• UnEarthed

Why Can’t Penguins Fly?

By: Joey Wu


There are many types of birds that surround our world: majestic eagles, soaring high in our skies; the friendly chickadees and other songbirds, bringing a lively tune to the neighborhood; elegant herons, gracefully waltzing through the ponds.


While the thought of a bird evokes a multitude of responses, the common ground revolves around the concept of flight. And through a cursory thought, flight seems to be a pretty abundant generalization for birds - most of our daily experiences revolve around the avians in the sky.


However, penguins can’t fly. Interestingly enough, they aren’t the only birds that are flightless! In fact, a few others include steamer ducks, wekas, ostriches, kiwis, kakapos, and cassowaries!


What, you may ask, makes these birds so special? Why would they have wings if they cannot fly? If not for flight, what do they use their wings for?


Over a process known as evolution, where populations of animals adapt to changes in their environment to better their chances of survival, you can easily determine why penguins fly - simply, they have no need to!


Penguins spend most of their time in the water, shooting out of it only to take breaths of air (a process known as porpoising). Since they are swimming, their bones are dense and thick unlike their aerial counterparts (birds of flight have air pockets inside their bones to help resist the weight of gravity). Additionally, the weight of their bones helps them resist buoyancy (the upward force that helps you float) and prevents them from sinking into the water.


Since penguins have a diet that consists almost completely of aquatic organisms (namely, fish), their evolutionary process pushed them towards flightlessness in order to assist their swimming. With this in mind, it seems natural that penguins can’t fly in the air - after all, they were built to fly through the water!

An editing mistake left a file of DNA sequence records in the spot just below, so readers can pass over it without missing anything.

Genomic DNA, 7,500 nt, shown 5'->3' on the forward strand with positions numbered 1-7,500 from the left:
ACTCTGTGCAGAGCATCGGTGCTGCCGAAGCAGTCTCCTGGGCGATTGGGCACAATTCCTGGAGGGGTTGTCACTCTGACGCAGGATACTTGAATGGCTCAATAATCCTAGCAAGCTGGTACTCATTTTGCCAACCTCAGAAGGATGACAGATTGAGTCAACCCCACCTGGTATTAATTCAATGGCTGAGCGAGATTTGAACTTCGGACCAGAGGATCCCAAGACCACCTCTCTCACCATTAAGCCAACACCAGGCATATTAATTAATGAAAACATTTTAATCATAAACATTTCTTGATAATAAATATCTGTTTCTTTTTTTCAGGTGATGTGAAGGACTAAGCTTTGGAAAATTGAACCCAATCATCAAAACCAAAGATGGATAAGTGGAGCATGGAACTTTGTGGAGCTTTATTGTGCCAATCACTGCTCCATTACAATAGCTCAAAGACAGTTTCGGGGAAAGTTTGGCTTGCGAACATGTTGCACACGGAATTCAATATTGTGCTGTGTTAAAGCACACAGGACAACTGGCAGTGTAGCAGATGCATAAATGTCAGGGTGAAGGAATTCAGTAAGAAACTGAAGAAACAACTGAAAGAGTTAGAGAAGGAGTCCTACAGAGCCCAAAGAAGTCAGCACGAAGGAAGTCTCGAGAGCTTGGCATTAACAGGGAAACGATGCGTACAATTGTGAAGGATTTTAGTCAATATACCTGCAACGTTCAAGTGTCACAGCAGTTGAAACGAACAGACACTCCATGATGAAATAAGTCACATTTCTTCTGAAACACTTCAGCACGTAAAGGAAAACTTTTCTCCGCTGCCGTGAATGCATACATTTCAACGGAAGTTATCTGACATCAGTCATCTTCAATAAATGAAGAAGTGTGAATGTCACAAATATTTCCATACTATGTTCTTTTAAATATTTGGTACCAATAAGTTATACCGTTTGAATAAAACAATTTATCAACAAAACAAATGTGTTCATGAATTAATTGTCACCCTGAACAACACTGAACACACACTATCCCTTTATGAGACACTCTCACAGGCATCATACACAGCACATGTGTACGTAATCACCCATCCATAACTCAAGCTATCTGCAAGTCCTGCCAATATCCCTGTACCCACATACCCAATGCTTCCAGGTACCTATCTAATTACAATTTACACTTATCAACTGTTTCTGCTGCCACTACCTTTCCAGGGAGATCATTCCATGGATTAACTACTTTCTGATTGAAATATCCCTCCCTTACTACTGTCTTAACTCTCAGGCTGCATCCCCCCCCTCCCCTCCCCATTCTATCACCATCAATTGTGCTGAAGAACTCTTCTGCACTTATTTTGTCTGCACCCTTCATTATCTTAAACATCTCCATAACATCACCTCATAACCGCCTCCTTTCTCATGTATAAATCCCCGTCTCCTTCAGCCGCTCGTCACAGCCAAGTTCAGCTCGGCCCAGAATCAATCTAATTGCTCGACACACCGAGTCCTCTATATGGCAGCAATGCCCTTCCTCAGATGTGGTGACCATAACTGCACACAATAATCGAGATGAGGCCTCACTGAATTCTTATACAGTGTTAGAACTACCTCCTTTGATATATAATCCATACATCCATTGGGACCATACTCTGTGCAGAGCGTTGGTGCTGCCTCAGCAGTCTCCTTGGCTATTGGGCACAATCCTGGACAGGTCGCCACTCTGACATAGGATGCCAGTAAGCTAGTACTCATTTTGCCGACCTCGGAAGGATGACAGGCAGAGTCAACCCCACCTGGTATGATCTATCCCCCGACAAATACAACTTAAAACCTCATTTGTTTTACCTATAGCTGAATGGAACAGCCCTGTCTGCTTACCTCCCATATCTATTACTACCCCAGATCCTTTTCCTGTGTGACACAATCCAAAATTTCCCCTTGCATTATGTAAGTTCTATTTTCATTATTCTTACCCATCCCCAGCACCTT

The undulation of their wings is also built in a way that supports streamlined swimming; besides their shape and range of motion, penguins secrete oils to help make their fins waterproof. This makes the wing hydrophobic, meaning “water-fearing,” since oil and water don’t mix. Since they are built for swimming, their wings are not functional for flying.


Ostriches are another flightless bird. Being a large bird that grows over 9 ft tall and 800 pounds, these birds are truly one of a kind! On one hand, they are much too heavy to fly (imagine the energy their poor wings would need!) On the other hand, their long legs are meant for running instead of flying.



Many birds like ostriches don’t have pectoral keels, so their wings are too underdeveloped to lift their massive bodies. While they have wings, they use them for a completely different purpose, just like penguins.



Ostriches evolved in a place where they faced little predatorial pressures, so they were able to grow in size over the years, amassing into the large birds that they are today. Since they faced little competition in their environment, they also lost the necessity to evade predators through flight. After growing to their maximum size to thrive in their environment, they became so large that flight wasn’t necessary!


Ostriches use their wings for balance and steering while they run; as they race at large speeds, they turn their wings slightly to bend and twist in directions rapidly. While their wings aren’t meant for flight, they still have an important role in their life.


As you can see, though a few birds such as ostriches and penguins cannot fly, their wings are still essential for their survival and everyday function. Just because these birds can’t fly doesn’t mean that their wings don’t work for anything!


Sources:

https://www.nationalgeographic.com/animals/birds/facts/ostrich#:~:text=Though%20they%20cannot%20fly%2C%20ostriches,feet%20in%20a%20single%20stride.

https://seaworld.org/animals/all-about/penguins/adaptations/

https://www.britannica.com/list/8-birds-that-cant-fly



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